“Do you think that because these Galileans suffered in this way they were worse sinners than all other Galileans?”
If Jesus didn’t ask this question, others surely would have, or at least hinted at the idea somewhere along the way in the conversation. We are well aware of those who view tragedies as deserved, those who link calamities with hidden sins that need avenging. After all, those louder than life, self-professed preachers say this often enough, and likely have convinced more people of this connection than we would like to admit — maybe, sometimes, even convincing ourselves.
Because while we know it is not true, we also know that there’s a place deep down inside us all, that space where secrets reside, that wonders, that questions, what did I do? Could I have done something differently? Why is this happening to me? What justifies this suffering? What did I do wrong? The issue of theodicy will never go away. But, the hard thing is, we just never know when we will have to face it yet again. It comes to the surface when we least expect and certainly, never when we are ready, as if we ever could be.
There has been plenty of late in our world to go down this road, trying to make sense of disasters and devastation and heinous acts of hate. And in our attempts to understand, to put these events into a perspective that somehow makes them more palatable or comprehensible, we all too often find ourselves doing the very thing we despise — locating explanations for such ruin and wreckage in that which provides more convenience or comfort. Everyone else is more in line for divine judgment, right? Everything else can be explained by divine judgment, right? Furthermore, humanity’s history of casting blame on victims is well documented. People’s penchant to find fault in that which ignores the obvious is a constant.
And so, Jesus does not leave us to ponder the question of theodicy very long, likely because it won’t get us anywhere. It’s an unsolvable, or, it’s an issue of our own making because of our need for an explanation; our need for a reason. The inclination is understandable, of course. Where is God in these instances that expose the worst of the sins of humanity? Where is God in these instances when we come to the full realization of just how unpredictable life is, how quickly life can come to an end? Where is God in these instances where it seems that the world itself has turned against God?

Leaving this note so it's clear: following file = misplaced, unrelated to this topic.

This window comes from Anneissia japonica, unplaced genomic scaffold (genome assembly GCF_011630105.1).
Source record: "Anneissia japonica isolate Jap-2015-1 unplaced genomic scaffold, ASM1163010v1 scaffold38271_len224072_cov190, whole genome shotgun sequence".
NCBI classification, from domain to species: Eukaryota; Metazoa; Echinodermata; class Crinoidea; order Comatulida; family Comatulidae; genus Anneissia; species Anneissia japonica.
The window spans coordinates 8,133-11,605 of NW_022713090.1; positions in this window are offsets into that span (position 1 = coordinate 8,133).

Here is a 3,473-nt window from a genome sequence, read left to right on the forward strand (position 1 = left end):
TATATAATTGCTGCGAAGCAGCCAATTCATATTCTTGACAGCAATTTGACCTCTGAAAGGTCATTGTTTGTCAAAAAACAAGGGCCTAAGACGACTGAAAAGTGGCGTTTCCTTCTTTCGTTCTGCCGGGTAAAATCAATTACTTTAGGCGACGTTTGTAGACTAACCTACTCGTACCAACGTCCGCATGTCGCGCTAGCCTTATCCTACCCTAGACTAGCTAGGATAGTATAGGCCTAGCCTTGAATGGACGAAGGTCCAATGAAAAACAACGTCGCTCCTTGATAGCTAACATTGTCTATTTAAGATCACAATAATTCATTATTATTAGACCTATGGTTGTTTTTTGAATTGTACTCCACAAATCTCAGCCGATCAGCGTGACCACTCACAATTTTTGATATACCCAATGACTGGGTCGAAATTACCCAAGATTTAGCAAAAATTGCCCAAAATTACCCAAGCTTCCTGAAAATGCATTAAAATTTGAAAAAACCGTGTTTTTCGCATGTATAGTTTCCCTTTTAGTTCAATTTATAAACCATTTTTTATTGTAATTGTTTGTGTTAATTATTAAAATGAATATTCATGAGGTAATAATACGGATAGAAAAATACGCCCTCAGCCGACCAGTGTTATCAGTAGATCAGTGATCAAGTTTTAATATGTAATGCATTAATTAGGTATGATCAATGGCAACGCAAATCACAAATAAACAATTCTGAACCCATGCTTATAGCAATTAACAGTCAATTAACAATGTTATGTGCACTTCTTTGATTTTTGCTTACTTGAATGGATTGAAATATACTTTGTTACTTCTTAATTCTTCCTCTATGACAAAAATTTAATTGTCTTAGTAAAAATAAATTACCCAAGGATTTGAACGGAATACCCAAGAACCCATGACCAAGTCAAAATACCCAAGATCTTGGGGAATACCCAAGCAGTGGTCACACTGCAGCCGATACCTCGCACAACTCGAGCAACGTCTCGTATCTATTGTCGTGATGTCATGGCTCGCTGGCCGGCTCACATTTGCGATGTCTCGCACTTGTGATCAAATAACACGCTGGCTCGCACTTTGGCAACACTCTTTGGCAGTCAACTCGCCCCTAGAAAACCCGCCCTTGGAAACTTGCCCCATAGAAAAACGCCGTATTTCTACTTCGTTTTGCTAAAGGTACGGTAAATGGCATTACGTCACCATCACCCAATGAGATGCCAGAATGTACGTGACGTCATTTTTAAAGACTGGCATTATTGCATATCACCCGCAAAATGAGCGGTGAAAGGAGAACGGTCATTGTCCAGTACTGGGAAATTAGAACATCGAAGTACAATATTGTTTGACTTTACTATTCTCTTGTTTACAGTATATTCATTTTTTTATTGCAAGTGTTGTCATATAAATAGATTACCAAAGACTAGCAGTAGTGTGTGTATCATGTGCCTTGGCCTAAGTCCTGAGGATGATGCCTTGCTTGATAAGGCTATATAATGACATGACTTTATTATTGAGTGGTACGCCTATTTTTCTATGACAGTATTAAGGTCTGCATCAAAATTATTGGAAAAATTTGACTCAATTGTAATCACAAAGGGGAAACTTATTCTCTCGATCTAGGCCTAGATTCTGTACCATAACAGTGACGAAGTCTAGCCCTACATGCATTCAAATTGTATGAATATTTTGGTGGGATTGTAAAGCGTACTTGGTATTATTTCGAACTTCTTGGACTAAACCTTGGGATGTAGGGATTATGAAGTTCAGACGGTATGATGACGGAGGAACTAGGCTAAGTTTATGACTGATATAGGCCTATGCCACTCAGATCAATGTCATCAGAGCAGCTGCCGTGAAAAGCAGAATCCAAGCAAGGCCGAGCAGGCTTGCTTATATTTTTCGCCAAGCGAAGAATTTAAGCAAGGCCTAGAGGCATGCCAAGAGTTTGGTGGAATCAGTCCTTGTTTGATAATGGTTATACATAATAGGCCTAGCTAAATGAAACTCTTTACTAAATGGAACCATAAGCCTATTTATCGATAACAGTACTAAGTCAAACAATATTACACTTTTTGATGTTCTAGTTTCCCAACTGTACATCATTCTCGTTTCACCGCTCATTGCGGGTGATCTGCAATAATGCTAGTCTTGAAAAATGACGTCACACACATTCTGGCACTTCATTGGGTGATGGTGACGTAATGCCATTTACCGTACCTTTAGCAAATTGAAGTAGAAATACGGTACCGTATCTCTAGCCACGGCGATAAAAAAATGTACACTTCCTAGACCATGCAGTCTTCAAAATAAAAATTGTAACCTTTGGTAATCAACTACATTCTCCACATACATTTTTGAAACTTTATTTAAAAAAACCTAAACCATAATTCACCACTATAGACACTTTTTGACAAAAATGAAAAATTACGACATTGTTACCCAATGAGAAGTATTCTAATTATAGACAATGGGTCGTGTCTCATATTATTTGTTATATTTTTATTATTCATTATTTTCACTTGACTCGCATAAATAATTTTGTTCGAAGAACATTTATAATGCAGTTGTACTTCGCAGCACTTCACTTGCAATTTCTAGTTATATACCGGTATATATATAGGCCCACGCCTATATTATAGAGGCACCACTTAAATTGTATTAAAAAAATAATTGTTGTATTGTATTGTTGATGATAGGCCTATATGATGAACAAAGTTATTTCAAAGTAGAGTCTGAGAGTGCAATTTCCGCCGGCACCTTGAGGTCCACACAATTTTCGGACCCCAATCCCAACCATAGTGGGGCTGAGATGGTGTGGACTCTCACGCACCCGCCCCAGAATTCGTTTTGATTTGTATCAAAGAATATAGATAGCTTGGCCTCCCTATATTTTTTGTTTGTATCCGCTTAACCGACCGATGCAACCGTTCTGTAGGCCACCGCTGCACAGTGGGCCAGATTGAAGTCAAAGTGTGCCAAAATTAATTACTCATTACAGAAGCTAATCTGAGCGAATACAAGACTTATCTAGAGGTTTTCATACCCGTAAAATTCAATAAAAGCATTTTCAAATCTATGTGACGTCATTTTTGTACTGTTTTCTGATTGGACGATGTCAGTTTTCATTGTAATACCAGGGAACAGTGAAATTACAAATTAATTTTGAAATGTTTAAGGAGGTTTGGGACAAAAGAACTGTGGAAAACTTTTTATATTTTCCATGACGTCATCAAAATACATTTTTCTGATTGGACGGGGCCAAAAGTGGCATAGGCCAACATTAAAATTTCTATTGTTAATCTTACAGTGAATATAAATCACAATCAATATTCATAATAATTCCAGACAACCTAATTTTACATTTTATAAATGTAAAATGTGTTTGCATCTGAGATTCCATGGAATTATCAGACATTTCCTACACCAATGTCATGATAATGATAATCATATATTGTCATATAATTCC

So instead, Jesus turns the conversation to an issue we likely use theodicy to avoid — the need for our own repentance. It’s a move that should catch us by surprise. We likely do not see it coming. And, it probably makes us uncomfortable. For what do we need to repent? What does repentance have to do with theodicy? What does repentance have to do with the inexplicability of disasters, whether natural or human-made?
The massacre in Christchurch, New Zealand, this past week reveals just how desperately we need to repent; how determinedly we need to repent, especially in the midst of and in response to tragedies such as the shooting at the Al Noor mosque. In the many articles about and commentaries on the unspeakable horror at the Al Noor mosque, was the following analysis:
“Upon learning about the massacre in Christchurch, a Muslim friend messaged me, ‘How will we keep our kids safe?’ I didn’t have a good answer. But I know the threat we’re facing isn’t just individual terrorists. It’s the global ideology of white nationalism and white supremacy. We have to take it seriously, and call out politicians, academics and media personalities who give it a platform under the guise exploring of both sides, fostering debate or avoiding political correctness.”1
Repentance is necessary for our silence instead of calling a thing what it is — and then actually doing something about it.
Repentance is necessary for how we keep on making excuses for horrific acts such as this instead of getting to the real issues that perpetuate environments in which events like the shooting in Christchurch can keep on happening.
Repentance is necessary for how we continue to ignore the truth and refuse to connect the dots.
Repentance is necessary for our complicity and complacency, for our explanations and enabling.
Jesus knows this about us. We will always find a way to justify ourselves before seeking justice for others. We will always find a way to protect power over people. And we will always find a way to turn the spotlight on others before taking a good, hard look at ourselves.
In the end, we need to repent for the ways in which we consistently take advantage of God’s patience and God’s grace, as the parable of the fig tree suggests.
The world cannot afford our barrenness any longer.